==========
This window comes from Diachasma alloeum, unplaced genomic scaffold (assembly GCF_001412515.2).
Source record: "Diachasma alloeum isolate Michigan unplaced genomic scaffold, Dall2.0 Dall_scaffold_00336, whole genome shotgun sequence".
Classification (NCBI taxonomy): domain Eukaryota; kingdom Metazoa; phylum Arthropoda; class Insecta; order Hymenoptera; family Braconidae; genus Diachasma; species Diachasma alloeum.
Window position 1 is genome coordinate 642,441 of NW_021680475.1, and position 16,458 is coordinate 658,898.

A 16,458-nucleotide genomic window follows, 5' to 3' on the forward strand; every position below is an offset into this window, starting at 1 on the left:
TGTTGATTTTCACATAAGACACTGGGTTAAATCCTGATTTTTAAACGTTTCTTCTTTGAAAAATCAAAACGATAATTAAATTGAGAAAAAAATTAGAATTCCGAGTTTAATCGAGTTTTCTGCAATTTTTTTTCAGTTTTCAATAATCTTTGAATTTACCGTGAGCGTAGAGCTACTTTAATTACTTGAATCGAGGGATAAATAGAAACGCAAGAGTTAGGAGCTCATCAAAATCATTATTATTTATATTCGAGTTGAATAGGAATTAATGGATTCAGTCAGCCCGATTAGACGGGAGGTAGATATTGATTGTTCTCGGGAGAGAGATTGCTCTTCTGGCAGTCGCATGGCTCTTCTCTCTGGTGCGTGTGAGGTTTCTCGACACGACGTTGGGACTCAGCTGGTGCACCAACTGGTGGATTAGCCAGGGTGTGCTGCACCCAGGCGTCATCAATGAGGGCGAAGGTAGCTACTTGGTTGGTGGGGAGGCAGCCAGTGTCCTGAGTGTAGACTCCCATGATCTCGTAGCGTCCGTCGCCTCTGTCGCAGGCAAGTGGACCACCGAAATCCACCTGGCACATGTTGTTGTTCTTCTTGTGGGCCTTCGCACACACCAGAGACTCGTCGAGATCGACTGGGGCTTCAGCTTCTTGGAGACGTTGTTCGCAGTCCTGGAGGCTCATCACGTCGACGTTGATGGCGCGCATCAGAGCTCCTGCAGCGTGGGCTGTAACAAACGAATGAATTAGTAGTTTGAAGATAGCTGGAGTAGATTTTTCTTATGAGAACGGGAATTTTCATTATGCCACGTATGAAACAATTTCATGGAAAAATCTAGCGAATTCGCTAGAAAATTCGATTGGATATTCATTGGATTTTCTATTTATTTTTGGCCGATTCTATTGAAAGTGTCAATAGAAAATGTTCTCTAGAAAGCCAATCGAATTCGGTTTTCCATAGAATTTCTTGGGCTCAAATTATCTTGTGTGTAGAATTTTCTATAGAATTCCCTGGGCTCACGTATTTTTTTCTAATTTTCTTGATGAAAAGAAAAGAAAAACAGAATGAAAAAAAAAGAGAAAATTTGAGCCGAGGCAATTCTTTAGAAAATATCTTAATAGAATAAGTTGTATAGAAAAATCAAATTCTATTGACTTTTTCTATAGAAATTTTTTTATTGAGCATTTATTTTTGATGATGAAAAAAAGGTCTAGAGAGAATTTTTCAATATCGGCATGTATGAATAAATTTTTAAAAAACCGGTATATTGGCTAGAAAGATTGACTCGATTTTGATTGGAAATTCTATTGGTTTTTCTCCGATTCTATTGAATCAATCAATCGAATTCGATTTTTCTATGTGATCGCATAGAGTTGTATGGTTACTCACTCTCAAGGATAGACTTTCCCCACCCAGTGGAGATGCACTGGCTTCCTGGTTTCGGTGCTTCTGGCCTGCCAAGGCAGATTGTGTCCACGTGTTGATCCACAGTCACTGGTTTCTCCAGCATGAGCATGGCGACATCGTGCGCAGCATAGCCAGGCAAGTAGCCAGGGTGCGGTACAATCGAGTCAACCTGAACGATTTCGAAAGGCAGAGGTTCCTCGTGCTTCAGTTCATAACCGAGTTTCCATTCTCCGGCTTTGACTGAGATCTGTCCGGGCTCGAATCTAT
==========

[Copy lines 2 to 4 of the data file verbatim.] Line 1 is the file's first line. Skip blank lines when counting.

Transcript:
Source record: "Diachasma alloeum isolate Michigan unplaced genomic scaffold, Dall2.0 Dall_scaffold_00336, whole genome shotgun sequence".
Classification (NCBI taxonomy): domain Eukaryota; kingdom Metazoa; phylum Arthropoda; class Insecta; order Hymenoptera; family Braconidae; genus Diachasma; species Diachasma alloeum.
Window position 1 is genome coordinate 642,441 of NW_021680475.1, and position 16,458 is coordinate 658,898.